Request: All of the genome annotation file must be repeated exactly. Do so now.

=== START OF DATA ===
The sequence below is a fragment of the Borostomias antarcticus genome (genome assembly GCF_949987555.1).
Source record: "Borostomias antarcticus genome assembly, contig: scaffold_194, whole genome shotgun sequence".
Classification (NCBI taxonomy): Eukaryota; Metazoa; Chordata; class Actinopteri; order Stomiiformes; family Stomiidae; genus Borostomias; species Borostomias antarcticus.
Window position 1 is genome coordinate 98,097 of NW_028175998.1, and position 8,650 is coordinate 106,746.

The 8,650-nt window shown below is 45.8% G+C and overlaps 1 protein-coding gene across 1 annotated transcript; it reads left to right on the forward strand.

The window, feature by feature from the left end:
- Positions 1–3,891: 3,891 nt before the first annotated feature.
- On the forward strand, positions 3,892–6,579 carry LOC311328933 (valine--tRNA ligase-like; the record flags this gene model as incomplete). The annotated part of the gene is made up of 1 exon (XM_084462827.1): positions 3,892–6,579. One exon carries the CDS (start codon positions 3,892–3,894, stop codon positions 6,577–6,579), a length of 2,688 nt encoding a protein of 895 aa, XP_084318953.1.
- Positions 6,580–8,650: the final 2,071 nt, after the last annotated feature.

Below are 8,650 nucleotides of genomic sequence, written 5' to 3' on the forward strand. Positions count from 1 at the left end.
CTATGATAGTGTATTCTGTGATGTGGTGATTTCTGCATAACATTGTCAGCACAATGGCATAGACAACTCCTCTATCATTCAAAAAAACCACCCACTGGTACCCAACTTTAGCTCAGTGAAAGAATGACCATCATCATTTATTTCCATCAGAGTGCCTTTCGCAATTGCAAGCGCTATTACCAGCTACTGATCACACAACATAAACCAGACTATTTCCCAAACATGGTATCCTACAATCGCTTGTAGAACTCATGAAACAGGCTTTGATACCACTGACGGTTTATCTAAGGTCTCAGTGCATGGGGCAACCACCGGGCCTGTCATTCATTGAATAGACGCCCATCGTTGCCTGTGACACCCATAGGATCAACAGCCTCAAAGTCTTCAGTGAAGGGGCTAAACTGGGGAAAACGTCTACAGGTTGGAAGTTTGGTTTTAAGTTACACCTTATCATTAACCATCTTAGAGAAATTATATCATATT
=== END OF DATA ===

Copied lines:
The sequence below is a fragment of the Borostomias antarcticus genome (genome assembly GCF_949987555.1).
Source record: "Borostomias antarcticus genome assembly, contig: scaffold_194, whole genome shotgun sequence".
Classification (NCBI taxonomy): Eukaryota; Metazoa; Chordata; class Actinopteri; order Stomiiformes; family Stomiidae; genus Borostomias; species Borostomias antarcticus.
Window position 1 is genome coordinate 98,097 of NW_028175998.1, and position 8,650 is coordinate 106,746.

The 8,650-nt window shown below is 45.8% G+C and overlaps 1 protein-coding gene across 1 annotated transcript; it reads left to right on the forward strand.

The window, feature by feature from the left end:
- Positions 1–3,891: 3,891 nt before the first annotated feature.
- On the forward strand, positions 3,892–6,579 carry LOC311328933 (valine--tRNA ligase-like; the record flags this gene model as incomplete). The annotated part of the gene is made up of 1 exon (XM_084462827.1): positions 3,892–6,579. One exon carries the CDS (start codon positions 3,892–3,894, stop codon positions 6,577–6,579), a length of 2,688 nt encoding a protein of 895 aa, XP_084318953.1.
- Positions 6,580–8,650: the final 2,071 nt, after the last annotated feature.

Below are 8,650 nucleotides of genomic sequence, written 5' to 3' on the forward strand. Positions count from 1 at the left end.
CTATGATAGTGTATTCTGTGATGTGGTGATTTCTGCATAACATTGTCAGCACAATGGCATAGACAACTCCTCTATCATTCAAAAAAACCACCCACTGGTACCCAACTTTAGCTCAGTGAAAGAATGACCATCATCATTTATTTCCATCAGAGTGCCTTTCGCAATTGCAAGCGCTATTACCAGCTACTGATCACACAACATAAACCAGACTATTTCCCAAACATGGTATCCTACAATCGCTTGTAGAACTCATGAAACAGGCTTTGATACCACTGACGGTTTATCTAAGGTCTCAGTGCATGGGGCAACCACCGGGCCTGTCATTCATTGAATAGACGCCCATCGTTGCCTGTGACACCCATAGGATCAACAGCCTCAAAGTCTTCAGTGAAGGGGCTAAACTGGGGAAAACGTCTACAGGTTGGAAGTTTGGTTTTAAGTTACACCTTATCATTAACCATCTTAGAGAAATTATATCATATT